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    Call me a nervous Nelly but I like the idea of feeling safe on an airplane. I have my favourite carriers. And when forced to fly an airline I don’t know I do a little background research.

    I’ll typically fly the carrier I know better even if it’s at a slightly higher cost. But here are some other useful sites to help you choose your carrier when in foreign lands.

    Wikipedia : https://en.wikipedia.org/wiki/Cubana_de_Aviación

    Take a look at the information at the bottom regarding the fleet.

    Airline ratings: https://www.airlineratings.com/safety-rating-criteria/

    I do look up the airlines safety ratings. And take a look at the last star regarding operation of Russian built aircraft. Cubana looks to hold 1 ATR aircraft. I think the rest are Russian?

    You can use google flights to check other airlines on the route by just typing in your departure and arrival destinations.


    It’s by no means a fool proof system but it can certainly help me choose between unknown airlines. Alternatively I could take ground or sea transport. I weigh a number of factors up like travel time comparison, cost, time of day, safety records (some countries have awful road as well as air safety records) but I feel like I’m at least making an informed decision. And most of the time things go fine. But if I think there will potentially be an issue then I’ll make up plan B.


    There are other things that come into play – maybe crew fatigue is an issue because of the way the airline treats them eg I think Emirates have had a reasonable exodus of cabin crew / pilots lately it seems meaning some of their planes are parked up. There was something that showed up regarding the new Qantas PER-LHR flights and tired crew mainly related to turnaround time. I won’t always have access to information regarding the crew, pilot training, or airline maintenance to help me make decisions. A friend of a friend suggested aviation herald http://avherald.com which was interesting reading however the number of incidents that occurred made me nervous so I stopped reading it. I think it’s because I don’t know the significance of events and whether they’re just something that happens or something more serious eg go arounds can be a bit freaky but for pilots are just another day at the office. I figure the more serious events make the news.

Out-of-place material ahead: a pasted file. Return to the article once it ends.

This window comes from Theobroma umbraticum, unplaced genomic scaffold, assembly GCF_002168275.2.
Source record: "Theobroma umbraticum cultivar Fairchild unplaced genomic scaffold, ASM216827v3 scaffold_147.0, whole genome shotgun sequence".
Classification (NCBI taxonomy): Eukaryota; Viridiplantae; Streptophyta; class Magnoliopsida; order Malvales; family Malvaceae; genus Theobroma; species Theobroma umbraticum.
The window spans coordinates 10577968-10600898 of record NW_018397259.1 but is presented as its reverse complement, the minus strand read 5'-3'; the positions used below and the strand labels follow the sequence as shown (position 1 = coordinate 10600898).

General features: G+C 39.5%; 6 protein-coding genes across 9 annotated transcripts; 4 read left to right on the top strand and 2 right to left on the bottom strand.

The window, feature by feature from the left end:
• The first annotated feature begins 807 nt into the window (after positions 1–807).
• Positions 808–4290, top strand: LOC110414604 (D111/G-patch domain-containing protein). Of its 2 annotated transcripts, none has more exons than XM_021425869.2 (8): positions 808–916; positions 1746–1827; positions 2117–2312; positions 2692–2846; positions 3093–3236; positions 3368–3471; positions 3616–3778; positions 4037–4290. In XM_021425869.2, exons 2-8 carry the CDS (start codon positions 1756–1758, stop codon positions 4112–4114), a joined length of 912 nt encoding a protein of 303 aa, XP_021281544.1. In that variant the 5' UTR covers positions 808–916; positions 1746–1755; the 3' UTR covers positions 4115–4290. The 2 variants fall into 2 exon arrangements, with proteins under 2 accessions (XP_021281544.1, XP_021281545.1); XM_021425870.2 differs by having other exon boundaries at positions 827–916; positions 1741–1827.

Topic inspired by recent events, the Cuban and Iran crashes 🙁





    “Edit”…hint hint!


    The time of day relates to taking a day flight so if anything does go wrong it’s easier for search and rescue to find than following a night flight. OTT I know but hey I’m trying to minimise risk!

    Doesn’t stop me travelling though 🙂

    Steve Biddle

    Emirates are also cutting back crews (4 to 3 on some long haul flights) and expecting crews to work on the limits of their hours.

    It’s then a vicious circle with the problem then getting worse because pilots are then leaving because they’re being pushed to the limits.